"Mom, during pickup time, G was trying to get up to come to the door and some kid called him a slowpoke. I told him not to be mean, but I really wanted to slap him for saying that."
This prompted a discussion we seem to be having more and more these days. Earlier this week it was an older lady at the YMCA commenting about G's walking. Today it was a kid in church calling names. Of course, I commend my oldest for not responding with slapping. We talk about why we get angry when people say things about Bug and the reasons why they may say it and why we should think before we speak. It is easy to be the calm and collected mama on the ride home from church. It is not easy when I finally sneak away to the shower and cry my eyes out so my boys don't hear.
Bubby didn't know the name or even a good description of the boy who said the mean thing today, which honestly is probably a good thing since I volunteer now in there. And it isn't anything about this church or the teachers in there that caused this to happen. When we were at our Missouri church a child said in Bug's face right in front of me during Awana games, "Haha! You are slow!" To which I calmly but directly told the child that he was being unkind.
I think the thing that undid me this evening was the fact that this will happen more and more in the years ahead. Not necessarily at church, but at co-ops or playgrounds or birthday parties or story times. We pick on others to make ourselves feel better. Not just kids, adults, too. I know I have been guilty of this, and being on the mama side of it makes me realize just how horrible it is.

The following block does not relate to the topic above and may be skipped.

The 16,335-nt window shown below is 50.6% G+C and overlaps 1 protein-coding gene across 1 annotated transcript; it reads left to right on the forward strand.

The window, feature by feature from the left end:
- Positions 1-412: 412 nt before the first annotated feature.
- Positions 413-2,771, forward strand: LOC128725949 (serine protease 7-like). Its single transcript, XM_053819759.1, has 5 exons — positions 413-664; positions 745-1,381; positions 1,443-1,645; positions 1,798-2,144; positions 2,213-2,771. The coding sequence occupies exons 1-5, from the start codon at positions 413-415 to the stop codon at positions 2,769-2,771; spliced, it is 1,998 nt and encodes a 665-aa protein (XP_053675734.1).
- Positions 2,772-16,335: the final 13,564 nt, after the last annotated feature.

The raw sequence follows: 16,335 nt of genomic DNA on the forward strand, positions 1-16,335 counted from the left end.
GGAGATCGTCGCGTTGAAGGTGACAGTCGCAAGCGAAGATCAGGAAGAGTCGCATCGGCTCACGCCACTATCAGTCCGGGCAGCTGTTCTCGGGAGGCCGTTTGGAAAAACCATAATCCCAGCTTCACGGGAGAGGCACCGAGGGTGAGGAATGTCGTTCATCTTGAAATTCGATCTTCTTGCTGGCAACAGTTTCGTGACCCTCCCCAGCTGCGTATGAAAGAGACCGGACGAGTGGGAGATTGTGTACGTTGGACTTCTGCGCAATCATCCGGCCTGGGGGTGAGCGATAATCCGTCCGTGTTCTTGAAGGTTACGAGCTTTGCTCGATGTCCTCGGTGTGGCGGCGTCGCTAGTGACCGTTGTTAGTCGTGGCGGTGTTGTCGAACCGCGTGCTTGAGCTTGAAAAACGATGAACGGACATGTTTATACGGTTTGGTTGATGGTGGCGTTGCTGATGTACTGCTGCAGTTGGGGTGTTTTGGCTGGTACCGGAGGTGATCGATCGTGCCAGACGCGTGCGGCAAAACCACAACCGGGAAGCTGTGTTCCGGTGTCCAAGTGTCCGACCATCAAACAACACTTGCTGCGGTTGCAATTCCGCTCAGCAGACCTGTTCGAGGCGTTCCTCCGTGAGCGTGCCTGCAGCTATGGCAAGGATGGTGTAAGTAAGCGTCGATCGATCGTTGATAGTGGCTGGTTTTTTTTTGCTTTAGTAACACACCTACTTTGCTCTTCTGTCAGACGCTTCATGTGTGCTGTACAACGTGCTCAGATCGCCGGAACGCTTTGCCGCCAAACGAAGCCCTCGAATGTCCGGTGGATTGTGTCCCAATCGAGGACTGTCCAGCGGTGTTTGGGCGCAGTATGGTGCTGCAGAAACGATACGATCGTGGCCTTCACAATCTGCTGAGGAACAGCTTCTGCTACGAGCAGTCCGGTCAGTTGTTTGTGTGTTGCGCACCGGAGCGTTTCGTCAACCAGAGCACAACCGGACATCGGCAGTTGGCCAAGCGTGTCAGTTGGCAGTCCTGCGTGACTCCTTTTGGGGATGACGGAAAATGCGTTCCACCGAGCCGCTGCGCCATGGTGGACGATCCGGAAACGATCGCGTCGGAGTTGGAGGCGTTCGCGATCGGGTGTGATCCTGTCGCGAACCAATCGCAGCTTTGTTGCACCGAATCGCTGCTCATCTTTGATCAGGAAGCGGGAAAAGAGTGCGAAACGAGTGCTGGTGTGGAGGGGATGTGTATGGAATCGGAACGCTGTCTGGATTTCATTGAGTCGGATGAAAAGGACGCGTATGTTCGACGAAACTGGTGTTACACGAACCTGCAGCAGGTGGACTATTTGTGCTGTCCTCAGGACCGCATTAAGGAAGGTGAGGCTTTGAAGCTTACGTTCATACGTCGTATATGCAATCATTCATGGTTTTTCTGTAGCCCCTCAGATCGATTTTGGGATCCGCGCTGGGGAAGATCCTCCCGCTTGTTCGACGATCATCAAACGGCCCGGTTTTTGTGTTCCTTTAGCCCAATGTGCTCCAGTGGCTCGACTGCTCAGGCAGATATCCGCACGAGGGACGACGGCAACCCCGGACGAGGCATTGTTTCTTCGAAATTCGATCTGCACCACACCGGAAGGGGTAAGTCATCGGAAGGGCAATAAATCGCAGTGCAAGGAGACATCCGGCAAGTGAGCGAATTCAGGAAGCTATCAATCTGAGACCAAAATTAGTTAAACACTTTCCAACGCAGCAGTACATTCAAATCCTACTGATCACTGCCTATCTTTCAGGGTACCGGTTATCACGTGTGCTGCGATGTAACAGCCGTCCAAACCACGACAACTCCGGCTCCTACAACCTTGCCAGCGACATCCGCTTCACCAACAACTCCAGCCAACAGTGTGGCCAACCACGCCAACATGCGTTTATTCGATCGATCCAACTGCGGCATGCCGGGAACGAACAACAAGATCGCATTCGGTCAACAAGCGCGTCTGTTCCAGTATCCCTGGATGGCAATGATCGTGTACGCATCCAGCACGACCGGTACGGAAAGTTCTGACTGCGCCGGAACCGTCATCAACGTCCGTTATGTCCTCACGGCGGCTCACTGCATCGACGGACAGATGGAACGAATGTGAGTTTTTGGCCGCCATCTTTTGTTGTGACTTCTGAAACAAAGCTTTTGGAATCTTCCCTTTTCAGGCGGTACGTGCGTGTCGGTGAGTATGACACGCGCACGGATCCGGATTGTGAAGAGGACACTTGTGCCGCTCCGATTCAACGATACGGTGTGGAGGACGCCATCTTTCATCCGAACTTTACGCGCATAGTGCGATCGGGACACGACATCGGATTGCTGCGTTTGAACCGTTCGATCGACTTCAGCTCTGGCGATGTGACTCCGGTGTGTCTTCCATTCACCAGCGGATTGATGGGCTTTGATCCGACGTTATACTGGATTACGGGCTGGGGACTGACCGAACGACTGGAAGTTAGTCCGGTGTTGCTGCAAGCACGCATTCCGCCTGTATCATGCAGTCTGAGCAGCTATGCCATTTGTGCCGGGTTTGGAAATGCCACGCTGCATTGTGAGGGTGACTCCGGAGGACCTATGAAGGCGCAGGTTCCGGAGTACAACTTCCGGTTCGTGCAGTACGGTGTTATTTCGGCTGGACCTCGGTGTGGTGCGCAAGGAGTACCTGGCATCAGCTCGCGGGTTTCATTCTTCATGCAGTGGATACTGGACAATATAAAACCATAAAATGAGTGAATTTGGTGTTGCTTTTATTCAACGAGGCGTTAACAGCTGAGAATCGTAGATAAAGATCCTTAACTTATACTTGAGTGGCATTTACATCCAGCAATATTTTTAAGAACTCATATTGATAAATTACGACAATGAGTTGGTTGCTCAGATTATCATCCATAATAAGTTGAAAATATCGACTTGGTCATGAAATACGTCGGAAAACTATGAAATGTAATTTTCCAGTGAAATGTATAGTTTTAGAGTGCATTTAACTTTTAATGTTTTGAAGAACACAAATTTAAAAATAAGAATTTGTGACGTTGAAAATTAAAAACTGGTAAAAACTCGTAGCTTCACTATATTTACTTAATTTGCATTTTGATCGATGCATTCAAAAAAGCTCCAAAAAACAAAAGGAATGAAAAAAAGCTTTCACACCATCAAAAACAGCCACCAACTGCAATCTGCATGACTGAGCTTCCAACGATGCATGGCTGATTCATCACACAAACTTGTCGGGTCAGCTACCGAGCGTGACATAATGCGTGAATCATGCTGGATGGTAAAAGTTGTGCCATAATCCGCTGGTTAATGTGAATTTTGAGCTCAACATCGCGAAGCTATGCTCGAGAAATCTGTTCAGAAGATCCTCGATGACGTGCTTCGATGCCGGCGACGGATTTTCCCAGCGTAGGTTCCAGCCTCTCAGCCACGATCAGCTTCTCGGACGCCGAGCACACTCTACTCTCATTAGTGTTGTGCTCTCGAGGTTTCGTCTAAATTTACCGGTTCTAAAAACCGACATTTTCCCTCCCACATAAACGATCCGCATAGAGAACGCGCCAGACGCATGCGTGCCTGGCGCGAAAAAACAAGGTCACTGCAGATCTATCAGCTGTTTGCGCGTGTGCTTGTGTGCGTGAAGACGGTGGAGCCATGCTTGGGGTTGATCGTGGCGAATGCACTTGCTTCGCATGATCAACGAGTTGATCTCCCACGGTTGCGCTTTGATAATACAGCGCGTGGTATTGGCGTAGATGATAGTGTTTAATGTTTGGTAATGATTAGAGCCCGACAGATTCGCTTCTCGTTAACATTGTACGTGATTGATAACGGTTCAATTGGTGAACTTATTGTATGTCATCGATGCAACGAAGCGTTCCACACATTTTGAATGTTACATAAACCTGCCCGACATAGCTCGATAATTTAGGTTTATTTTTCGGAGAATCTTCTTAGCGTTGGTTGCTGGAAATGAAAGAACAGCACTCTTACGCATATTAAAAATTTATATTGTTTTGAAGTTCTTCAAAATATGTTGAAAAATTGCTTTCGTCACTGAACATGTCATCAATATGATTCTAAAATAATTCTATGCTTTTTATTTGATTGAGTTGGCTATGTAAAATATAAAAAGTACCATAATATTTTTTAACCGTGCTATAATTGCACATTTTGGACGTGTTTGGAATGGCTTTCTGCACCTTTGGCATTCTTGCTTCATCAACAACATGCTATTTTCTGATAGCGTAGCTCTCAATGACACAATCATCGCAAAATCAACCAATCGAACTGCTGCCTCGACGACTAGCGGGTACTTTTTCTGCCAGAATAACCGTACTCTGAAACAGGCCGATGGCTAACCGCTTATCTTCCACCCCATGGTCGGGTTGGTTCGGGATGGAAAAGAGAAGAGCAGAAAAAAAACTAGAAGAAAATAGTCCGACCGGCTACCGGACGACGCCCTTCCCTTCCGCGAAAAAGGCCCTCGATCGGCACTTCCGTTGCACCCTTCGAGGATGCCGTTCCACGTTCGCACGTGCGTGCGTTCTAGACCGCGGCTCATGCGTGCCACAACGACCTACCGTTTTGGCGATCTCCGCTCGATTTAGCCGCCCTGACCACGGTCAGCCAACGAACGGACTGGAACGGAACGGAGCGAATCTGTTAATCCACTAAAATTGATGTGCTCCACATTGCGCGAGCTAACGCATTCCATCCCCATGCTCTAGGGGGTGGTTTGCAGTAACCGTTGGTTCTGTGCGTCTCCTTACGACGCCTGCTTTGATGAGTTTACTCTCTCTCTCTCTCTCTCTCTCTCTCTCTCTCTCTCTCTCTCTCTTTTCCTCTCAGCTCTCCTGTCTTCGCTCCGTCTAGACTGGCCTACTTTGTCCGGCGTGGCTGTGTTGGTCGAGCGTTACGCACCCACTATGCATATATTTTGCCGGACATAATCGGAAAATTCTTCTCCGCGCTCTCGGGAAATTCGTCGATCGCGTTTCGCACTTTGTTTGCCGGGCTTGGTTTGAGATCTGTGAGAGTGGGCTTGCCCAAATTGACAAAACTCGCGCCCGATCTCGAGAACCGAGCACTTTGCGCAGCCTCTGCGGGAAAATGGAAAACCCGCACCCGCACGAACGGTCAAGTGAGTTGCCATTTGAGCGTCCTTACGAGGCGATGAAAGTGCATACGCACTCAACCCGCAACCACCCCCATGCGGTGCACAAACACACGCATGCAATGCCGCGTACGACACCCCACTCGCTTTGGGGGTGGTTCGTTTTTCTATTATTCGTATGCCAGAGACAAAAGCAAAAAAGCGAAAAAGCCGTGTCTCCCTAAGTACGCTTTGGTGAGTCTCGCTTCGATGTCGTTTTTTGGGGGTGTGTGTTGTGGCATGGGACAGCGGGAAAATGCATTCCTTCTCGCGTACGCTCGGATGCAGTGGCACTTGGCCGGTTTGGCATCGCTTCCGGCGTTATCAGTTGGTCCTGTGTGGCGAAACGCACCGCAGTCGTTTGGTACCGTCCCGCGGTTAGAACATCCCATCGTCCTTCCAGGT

We are still settling in here. The kids here don't know Bug. We haven't found our mama-hen-peer for Sunday school that we had a couple of previously. There isn't Art Inspired Academy where Bug is around kids who are more like him than not, who don't care that he doesn't run and can't hold a crayon well. The parents we know here we don't know well enough yet, and so they probably haven't had the "here's how to be a friend with someone with cerebral palsy and autism" talk yet. So in many ways I am starting from square one with educating and advocating and such.
I mentioned to the other volunteer in nursery with me today about Bug's noises sometimes in church. "Well at a Reformed church those noises really shouldn't bother other people since they are coming from a covenant child. Those are covenant cries and noises." I'm not Presbyterian enough yet to completely grasp everything about covenant children, but the encouragement helped me this morning and again now as I have dried my tears. Bug is a child of God that we have promised to raise in the nurture and admonition of the Lord, and therefore, church should be a place for him to be accepted and included. And he has been both at our Missouri church and our Arizona church. We have been blessed by pastors and elders who have been nothing but supportive and helpful. But now some of the work and prayers begin again in making church a home be a more complete reality for my child.